The Simpsons s29e02 Episode Script

Springfield Splendor

1 - (eerie music playing) - (clicking) (gasps) 34, 35 37? No! Oh, I have to go all the way around again.
(grunting) (shouting) (panting) I had the locker dream again.
Oh, honey, that's four nights in a row.
Stupid recurring dreams.
Why can't brains come up with something new? That's why they're losing viewers to Netflix.
(snores) Maybe I should talk to a therapist.
Sweetie, our insurance won't pay for any more sessions.
Your father used them all up on grief counseling after the Halloween candy ran out.
I've come to accept that we were lucky to have it while we did.
(sniffles) But I know a cheap place where you can see the therapists of tomorrow today.
Behold, Springfield Community College, where the students practice on you! I only paid a student dentist $12 for this brand-new crown.
See? I don't think it's supposed to come out.
That's why I paid a student paralegal to sue him.
I lost! - (tooth clattering) - (humming) (school bell rings) - Oh, yarr.
- HOMER: Mm.
Yarr! Yarr.
(gulps) TV must be a circle! Ow! Ow, ow, ow! Give him the full flea dip and deluxe under-worming.
I'm not a dog.
And I've been worm-free for two weeks! You better muzzle him.
He's a biter.
(grunting) My name is Annette, and I'm a therapist-in-training.
I'm also a mother-to-be, so I know there's nothing more beautiful than a child's feelings.
You sound so caring and professional.
(quietly): When do I give you the seven dollars? There's a shoebox by the door.
(school bell rings) So what does my locker dream mean? Am I stressed about school? I mean, schools are full of lockers.
Hey, who's the almost-therapist here? (Lisa whimpers) Huh.
You know, I think you might benefit from art therapy.
Ooh! Draw in these empty panels to tell the story of a typical day in the life of you, Sophia Barnum.
Huh? Once again, learn the patient's name.
Sorry, Professor.
Lisa Simpson.
Your light's still on.
LISA: Art therapy.
Okay, draw a typical day.
(humming) Ugh! Horrible! It looks like it was drawn by an eight-year-old! (blows) (humming forcefully) Ugh! Oh, boy, I can't wait to take you to the park.
The other owners will be so jealous.
You're not my owner.
Uh, I kinda am.
- (Lisa shouts) - (erasing sounds) - (shouts) - (erasing sounds) (shouts) (Bart whimpering) Mmm.
(grunting) MARGE: Mm.
I'm hearing a lot of feelings in here.
You're hearing them because I am not drawing them! Aw, sweetie, drawing is tricky.
But you just need to start with something simple, like people.
Those are people.
(grunts) It's easy, honey.
Add some eyelashes here, some crosshatching to show shadow, vary the line width here to accent the outline, - and voilà! - (gasps) That's great! Now in the next panel, I want her to be looking out a window, wondering if she'll ever get out from under the weight of her own expectations.
Well, I could make the eyebrows come down in a "V.
" LISA: That says it all.
(Marge grunts) Hey, Mom, what if I told you the things I was feeling and you drew them? Okay.
But I'm warning you, I'm not good at drawing turtle feet.
So if there are any turtles in this, they're gonna be wearing sneakers.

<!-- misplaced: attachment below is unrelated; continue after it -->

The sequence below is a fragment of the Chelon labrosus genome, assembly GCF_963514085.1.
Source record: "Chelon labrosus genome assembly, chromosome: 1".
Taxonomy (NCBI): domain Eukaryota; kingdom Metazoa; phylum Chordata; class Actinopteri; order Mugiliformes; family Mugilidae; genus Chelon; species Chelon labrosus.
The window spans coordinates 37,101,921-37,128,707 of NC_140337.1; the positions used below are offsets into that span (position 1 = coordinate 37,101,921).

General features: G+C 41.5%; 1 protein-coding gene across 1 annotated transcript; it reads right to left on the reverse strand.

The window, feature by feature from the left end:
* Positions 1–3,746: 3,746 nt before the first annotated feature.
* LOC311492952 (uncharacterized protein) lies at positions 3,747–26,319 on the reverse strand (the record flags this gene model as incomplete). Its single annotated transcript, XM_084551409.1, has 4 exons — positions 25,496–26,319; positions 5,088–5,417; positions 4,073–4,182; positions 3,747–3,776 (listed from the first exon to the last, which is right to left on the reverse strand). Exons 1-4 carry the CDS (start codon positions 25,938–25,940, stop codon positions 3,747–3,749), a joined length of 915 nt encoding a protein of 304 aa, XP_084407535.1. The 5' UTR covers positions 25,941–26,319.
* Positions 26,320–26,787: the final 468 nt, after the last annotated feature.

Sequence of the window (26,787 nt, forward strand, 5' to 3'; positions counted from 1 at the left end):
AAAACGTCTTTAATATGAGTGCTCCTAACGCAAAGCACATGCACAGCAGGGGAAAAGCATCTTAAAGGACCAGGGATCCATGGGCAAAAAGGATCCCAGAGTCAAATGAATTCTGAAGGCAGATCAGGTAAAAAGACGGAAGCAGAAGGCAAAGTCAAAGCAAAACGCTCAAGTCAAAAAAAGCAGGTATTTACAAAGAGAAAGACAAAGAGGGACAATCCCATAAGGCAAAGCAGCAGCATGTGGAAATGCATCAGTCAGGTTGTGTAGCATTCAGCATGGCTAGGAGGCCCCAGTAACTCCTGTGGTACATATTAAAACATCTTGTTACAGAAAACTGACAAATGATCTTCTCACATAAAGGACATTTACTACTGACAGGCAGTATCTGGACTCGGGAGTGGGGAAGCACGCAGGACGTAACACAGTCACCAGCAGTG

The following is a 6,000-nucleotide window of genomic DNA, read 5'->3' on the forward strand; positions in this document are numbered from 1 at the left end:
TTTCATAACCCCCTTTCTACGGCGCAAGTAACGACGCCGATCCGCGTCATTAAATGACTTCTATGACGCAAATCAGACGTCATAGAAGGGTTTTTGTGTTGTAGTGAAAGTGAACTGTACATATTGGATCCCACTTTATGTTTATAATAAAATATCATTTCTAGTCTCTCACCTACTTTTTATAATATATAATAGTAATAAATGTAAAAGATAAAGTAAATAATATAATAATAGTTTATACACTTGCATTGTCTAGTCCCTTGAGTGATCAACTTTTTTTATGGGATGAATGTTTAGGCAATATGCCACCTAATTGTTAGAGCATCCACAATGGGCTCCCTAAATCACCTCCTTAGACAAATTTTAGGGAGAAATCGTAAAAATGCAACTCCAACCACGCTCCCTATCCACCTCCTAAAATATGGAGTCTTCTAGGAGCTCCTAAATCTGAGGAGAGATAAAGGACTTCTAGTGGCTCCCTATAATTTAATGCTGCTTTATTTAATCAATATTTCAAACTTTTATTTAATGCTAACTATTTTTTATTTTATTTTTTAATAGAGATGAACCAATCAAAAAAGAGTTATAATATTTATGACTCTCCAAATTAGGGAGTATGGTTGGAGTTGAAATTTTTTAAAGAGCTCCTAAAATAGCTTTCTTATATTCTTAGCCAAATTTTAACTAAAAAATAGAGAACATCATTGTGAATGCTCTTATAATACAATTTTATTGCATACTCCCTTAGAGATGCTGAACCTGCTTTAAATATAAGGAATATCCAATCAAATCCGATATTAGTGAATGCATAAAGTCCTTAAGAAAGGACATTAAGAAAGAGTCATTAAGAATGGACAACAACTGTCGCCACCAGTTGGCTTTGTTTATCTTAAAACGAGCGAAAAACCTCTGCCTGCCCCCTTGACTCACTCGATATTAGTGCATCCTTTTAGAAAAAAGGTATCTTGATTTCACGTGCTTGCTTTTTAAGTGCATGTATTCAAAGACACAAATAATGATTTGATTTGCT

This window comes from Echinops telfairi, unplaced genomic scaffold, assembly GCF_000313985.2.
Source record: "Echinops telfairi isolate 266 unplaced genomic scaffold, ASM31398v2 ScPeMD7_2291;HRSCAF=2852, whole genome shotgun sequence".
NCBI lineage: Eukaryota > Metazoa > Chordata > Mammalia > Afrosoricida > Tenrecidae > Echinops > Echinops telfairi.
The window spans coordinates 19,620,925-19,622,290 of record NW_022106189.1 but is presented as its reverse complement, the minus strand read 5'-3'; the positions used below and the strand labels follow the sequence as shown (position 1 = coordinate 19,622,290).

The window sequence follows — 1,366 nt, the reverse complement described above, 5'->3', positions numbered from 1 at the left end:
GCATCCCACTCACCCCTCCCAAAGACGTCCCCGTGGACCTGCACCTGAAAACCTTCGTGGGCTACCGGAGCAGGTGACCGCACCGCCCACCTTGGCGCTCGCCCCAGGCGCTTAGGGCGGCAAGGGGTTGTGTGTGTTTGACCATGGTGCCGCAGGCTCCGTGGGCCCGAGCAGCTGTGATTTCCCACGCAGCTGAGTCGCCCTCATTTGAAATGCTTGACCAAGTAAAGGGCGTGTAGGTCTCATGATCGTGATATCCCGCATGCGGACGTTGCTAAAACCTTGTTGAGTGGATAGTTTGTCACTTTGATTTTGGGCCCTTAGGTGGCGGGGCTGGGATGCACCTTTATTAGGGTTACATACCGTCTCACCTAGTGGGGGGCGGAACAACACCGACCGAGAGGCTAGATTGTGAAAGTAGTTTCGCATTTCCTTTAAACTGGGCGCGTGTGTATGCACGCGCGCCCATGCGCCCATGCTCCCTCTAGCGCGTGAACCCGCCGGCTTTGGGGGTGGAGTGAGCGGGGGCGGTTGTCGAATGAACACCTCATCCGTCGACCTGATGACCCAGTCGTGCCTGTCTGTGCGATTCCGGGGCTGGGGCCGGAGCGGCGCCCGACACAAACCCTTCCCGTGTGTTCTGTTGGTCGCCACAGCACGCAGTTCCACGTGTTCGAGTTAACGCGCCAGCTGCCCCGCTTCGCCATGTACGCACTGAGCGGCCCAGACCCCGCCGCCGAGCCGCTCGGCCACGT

It starts with the story of a regular day (jazz playing) - - (groans softly) Gosh, I forgot how hard school can be for a sensitive kid.
It's miserable.
But you captured my feelings perfectly! (horn honks) Annette, wait till you see my art therapy! You're gonna love it, too.
Please try to pretend I'm not here.
Okay, Stephen.
(humming) Hey, where did it go? Best marriage counseling ever.
But we still need to discuss your addiction to unboxing videos.
Do not make me choose between you and unboxing.
Manga! (speaking Japanese) It's been a week, and I still can't find my therapy comic.
I'd be just mortified if even one person saw my private thoughts - (gasps) - Oh! (groans) Mom, can I have permission to swear? Okay, as long as it's a tier one.
Damn it! That didn't work.
Can I go to tier two? - I'm afraid not.
- Damn it! And with that seal cut, we have completed the unboxing of the outer shipping plastic.
Indeed we have.
(door opens, bell jingles) You published my private art therapy as a comic book? Um, actually, it's a graphic novel.
The distinctions are threefold - Shut up! - Okay then.
Um, in my defense, my wife did it.
Kumiko, how could you? I have acted shamefully.
I must commit furry cosplay.
(grunting) Ooh! There's nothing sexy about shame! Except in my native Japan, where it's our whole thing.
and Mrs.
Book Guy, you had no right to do this! These are my daughter's feelings.
And my doodles.
I shall burn them on a pyre and disperse them to the seven winds.
That's all I ask.
(door opens, bell jingles) LISA: Hmm? One Sad Girl, please.
Sad Girl's the best! It's tragically delicious! Wait! Maybe this isn't so bad.
(chuckles) (gasping) My Lulus! (indistinct chatter) Ooh, there she is.
Ask for her autograph.
You ask her, man.
I'm freakin' out.
Wow, Lisa, our cartoon book seems to have really captured the What's that word I'm looking for? Zeitgeist! Oh, hi, Mel! Say hi to Barbara for me.
I'm not your messenger boy! (crickets chirping) What's so great about graphic novels? They're just comic books with no superheroes and no cool sound effects like "Thwam!", "Ack-ack-ack-ack!", - and "Fwwwip!" - Snag! (chuckles) Lisa, Kumiko called.
She sold all her copies and wants us to make a sequel! That's like a prequel but in the future.
What do you say, sweetie? Do you have more sad in you? I've got scads of sad! Oh, no, not again There they go With pad and pen Collaboration Ooh, collaboration Collaboration Collaboration.
Okay, now draw me overhearing the other girls talking about how they're not gonna invite me to a birthday party.
Like this? LISA: Fantastic! Now let's take a little break.
And you know what that means.
Hot Sharpie! Hot Sharpie! - Hot Sharpie! - Hot Sharpie! - Hot Sharpie! - Hot Sharpie! (grunts) (Lisa and Marge laugh) - You almost got me! - How come we never bond like that? I don't know, you never make the first move.
There is something I've always wanted to do with you.
("The Andy Griffith Show" theme playing) Hey, those guys stole our fishing poles! And my skipping stones! (grunting) - (shouting) - (theme continues) (raccoon trilling) (indistinct chatter) Welcome to "Chicks with Pix," a panel discussion with women writers and artists.
I'm your moderator, Roz Chast.
You may know my New Yorker cartoons that are both funny ha-ha and funny aha.
(laughter) Silence! Joining me today are Alison Bechdel; Marjane Satrapi; and the creators of Sad Girl, Lisa Simpson (cheering and applause) We love you, Lisa! And Marge Simpson.
(scattered applause) FAN GIRL: We're wasting time! Marjane, as the author of Persepolis and someone who grew up in a repressive regime, what advice would you offer to young women? Always remember nothing is more valuable than your own unique voice.
Also, when they promise you a tote bag for doing a panel, make sure it's not just a reusable grocery bag.
Look at this.
Alison Bechdel, recently, a lot of people have been talking about the Bechdel Test.
Exactly what kind of drinking game is that? Actually, it's just an observation I made about how movies and TV rarely show two women talking about something other than a man.
That's so interesting.